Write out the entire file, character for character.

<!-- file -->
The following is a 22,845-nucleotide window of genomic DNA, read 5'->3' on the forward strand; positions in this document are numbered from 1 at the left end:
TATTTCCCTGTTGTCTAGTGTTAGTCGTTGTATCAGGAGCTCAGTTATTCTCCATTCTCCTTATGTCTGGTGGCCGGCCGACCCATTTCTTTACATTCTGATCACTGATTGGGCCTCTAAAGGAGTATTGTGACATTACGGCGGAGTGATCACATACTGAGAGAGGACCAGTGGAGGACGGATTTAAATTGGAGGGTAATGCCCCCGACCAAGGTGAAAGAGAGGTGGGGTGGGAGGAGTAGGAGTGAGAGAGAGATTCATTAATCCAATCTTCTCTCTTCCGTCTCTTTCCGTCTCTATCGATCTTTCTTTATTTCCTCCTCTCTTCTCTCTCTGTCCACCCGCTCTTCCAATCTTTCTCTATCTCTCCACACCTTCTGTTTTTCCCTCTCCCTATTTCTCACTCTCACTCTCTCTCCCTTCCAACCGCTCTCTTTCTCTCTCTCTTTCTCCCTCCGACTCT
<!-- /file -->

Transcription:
The following is a 22,845-nucleotide window of genomic DNA, read 5'->3' on the forward strand; positions in this document are numbered from 1 at the left end:
TATTTCCCTGTTGTCTAGTGTTAGTCGTTGTATCAGGAGCTCAGTTATTCTCCATTCTCCTTATGTCTGGTGGCCGGCCGACCCATTTCTTTACATTCTGATCACTGATTGGGCCTCTAAAGGAGTATTGTGACATTACGGCGGAGTGATCACATACTGAGAGAGGACCAGTGGAGGACGGATTTAAATTGGAGGGTAATGCCCCCGACCAAGGTGAAAGAGAGGTGGGGTGGGAGGAGTAGGAGTGAGAGAGAGATTCATTAATCCAATCTTCTCTCTTCCGTCTCTTTCCGTCTCTATCGATCTTTCTTTATTTCCTCCTCTCTTCTCTCTCTGTCCACCCGCTCTTCCAATCTTTCTCTATCTCTCCACACCTTCTGTTTTTCCCTCTCCCTATTTCTCACTCTCACTCTCTCTCCCTTCCAACCGCTCTCTTTCTCTCTCTCTTTCTCCCTCCGACTCT